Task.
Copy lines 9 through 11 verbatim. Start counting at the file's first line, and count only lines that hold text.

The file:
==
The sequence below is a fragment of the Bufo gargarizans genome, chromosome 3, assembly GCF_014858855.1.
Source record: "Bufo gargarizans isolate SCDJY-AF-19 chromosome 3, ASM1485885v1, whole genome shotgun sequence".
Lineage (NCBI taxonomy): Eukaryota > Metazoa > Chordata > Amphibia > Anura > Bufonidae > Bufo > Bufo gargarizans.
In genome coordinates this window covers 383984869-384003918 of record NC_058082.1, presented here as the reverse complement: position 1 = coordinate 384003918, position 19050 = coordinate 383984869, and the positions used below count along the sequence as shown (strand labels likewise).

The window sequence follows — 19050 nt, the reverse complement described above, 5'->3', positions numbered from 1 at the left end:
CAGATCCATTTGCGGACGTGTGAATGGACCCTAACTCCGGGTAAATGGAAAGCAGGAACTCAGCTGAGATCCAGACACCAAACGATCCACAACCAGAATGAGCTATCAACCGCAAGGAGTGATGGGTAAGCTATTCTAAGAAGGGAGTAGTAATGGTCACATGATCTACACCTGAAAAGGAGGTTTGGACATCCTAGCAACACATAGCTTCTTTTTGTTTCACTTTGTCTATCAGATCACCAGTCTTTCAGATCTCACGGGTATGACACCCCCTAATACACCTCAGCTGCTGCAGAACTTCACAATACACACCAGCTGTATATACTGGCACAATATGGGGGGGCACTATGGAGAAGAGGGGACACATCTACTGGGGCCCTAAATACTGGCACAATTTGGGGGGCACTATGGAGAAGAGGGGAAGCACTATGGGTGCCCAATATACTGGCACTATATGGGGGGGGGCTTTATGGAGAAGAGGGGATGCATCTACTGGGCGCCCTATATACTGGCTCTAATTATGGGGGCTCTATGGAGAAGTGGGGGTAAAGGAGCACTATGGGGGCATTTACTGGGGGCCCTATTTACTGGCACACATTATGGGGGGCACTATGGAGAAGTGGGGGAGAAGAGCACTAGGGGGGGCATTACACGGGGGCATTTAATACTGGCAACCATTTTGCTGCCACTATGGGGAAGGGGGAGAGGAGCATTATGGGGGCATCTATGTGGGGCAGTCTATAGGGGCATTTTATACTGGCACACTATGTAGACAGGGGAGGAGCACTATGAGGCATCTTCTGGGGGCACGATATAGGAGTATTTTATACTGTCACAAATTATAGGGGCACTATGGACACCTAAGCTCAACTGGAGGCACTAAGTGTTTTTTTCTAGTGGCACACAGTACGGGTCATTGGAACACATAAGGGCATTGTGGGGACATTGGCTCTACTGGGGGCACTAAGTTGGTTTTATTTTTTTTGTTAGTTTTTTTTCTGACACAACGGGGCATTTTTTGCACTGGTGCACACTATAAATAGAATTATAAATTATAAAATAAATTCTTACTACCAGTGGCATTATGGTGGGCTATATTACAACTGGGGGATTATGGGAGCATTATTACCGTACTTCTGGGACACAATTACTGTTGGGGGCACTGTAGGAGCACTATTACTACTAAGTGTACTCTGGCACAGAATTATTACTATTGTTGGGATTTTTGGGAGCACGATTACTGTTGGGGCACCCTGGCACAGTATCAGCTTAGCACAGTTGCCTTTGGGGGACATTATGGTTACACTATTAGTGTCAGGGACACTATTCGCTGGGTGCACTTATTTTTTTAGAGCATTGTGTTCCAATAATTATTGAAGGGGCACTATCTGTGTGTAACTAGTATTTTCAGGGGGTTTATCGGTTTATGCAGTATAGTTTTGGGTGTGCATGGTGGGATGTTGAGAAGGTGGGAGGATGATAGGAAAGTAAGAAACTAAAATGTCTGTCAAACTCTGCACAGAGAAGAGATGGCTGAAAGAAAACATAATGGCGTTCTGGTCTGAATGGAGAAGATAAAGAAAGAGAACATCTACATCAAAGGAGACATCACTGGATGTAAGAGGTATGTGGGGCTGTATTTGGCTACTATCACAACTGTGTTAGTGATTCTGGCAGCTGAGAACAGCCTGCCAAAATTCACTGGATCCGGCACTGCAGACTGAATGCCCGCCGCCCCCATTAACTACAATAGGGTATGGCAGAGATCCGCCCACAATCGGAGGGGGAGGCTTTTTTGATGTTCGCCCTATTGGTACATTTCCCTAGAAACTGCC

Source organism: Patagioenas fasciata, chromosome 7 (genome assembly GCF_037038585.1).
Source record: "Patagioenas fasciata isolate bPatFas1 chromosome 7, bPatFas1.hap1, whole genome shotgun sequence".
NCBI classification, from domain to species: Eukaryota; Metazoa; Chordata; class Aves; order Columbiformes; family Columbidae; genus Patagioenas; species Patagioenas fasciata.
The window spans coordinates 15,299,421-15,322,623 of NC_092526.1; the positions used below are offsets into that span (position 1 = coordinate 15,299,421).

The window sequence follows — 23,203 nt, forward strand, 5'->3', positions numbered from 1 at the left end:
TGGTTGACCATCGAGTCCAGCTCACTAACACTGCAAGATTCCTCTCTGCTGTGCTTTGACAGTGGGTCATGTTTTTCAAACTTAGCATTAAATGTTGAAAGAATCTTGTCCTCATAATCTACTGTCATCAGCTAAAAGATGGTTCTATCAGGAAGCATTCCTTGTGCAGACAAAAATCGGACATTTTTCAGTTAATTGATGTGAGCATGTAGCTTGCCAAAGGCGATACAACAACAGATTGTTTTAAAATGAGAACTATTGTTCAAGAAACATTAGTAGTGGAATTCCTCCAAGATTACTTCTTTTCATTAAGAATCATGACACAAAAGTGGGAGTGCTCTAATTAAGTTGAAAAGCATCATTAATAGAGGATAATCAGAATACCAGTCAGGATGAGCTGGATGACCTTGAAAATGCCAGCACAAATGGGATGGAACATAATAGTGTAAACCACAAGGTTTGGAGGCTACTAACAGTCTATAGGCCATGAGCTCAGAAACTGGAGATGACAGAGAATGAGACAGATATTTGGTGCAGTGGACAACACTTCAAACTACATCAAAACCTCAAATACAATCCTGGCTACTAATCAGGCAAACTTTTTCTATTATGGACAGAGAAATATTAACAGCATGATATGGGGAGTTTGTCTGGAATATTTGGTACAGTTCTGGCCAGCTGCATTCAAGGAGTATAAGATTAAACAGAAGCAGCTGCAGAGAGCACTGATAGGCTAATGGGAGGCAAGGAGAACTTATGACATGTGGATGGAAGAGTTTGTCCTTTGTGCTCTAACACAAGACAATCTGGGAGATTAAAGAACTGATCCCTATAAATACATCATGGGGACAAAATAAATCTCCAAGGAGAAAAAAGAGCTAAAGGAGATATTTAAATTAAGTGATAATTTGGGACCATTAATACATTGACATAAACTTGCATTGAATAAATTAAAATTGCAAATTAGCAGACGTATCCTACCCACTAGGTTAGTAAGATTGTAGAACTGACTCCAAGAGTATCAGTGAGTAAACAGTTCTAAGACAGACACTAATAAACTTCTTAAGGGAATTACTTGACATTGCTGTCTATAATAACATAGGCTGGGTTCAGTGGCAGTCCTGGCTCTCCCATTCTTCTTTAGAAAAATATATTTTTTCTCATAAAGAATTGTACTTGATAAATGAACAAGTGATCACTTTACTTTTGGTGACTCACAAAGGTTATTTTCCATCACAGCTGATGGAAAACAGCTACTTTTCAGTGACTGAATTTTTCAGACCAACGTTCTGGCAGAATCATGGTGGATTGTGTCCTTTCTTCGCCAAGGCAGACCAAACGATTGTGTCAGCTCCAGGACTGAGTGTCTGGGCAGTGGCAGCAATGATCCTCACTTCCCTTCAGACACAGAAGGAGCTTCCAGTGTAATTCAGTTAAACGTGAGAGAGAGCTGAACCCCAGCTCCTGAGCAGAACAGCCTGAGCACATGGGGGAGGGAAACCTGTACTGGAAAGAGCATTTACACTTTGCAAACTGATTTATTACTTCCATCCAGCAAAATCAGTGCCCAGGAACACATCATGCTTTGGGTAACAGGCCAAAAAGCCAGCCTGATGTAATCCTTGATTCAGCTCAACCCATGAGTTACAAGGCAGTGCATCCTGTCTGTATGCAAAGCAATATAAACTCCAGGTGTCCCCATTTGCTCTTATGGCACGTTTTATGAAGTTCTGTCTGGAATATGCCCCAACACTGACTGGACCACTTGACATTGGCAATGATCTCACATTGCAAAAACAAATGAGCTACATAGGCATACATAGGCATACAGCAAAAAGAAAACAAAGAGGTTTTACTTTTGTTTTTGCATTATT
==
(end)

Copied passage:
NCBI classification, from domain to species: Eukaryota; Metazoa; Chordata; class Aves; order Columbiformes; family Columbidae; genus Patagioenas; species Patagioenas fasciata.
The window spans coordinates 15,299,421-15,322,623 of NC_092526.1; the positions used below are offsets into that span (position 1 = coordinate 15,299,421).

The window sequence follows — 23,203 nt, forward strand, 5'->3', positions numbered from 1 at the left end: